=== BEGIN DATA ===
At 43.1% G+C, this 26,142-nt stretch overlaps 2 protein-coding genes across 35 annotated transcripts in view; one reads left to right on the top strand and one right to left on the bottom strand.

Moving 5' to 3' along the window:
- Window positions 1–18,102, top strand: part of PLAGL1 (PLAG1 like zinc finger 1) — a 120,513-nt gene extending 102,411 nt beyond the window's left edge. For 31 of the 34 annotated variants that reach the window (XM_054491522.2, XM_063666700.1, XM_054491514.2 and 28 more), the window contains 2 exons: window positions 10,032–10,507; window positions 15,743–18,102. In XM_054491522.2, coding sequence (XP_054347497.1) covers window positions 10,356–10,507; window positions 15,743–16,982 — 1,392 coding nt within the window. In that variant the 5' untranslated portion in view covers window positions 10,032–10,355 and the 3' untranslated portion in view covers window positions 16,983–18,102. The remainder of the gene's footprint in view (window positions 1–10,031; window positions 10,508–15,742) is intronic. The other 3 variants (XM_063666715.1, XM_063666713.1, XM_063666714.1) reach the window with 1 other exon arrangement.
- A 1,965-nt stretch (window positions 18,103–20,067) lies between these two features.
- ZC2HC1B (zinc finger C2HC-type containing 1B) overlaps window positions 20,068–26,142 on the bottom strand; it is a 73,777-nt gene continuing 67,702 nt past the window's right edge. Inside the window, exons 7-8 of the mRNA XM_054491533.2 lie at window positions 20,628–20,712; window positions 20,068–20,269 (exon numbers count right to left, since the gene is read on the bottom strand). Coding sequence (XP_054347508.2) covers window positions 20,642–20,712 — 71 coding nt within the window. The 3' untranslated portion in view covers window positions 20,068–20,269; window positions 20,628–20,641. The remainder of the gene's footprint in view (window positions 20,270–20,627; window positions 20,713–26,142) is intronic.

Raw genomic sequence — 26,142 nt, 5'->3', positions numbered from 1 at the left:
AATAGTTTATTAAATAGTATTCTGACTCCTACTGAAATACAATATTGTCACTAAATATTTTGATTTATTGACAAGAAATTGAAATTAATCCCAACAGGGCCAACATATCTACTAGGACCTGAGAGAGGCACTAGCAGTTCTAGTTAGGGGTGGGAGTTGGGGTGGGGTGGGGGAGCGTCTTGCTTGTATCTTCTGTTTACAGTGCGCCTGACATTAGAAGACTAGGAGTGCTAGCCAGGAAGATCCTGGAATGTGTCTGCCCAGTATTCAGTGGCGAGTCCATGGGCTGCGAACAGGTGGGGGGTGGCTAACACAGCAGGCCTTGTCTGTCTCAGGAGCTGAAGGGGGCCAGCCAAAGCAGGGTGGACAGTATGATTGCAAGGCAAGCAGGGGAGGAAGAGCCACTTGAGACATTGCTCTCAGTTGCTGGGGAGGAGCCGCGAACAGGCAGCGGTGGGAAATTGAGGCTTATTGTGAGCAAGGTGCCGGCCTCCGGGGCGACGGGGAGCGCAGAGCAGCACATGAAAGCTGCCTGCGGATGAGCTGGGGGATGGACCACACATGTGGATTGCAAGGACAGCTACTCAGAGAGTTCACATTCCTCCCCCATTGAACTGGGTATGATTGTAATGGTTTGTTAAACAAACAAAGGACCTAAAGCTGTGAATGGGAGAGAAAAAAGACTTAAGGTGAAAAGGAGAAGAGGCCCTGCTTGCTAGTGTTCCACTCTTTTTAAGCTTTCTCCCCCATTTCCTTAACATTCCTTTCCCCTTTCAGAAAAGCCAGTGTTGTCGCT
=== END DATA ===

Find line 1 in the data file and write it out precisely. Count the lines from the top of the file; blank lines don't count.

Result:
At 43.1% G+C, this 26,142-nt stretch overlaps 2 protein-coding genes across 35 annotated transcripts in view; one reads left to right on the top strand and one right to left on the bottom strand.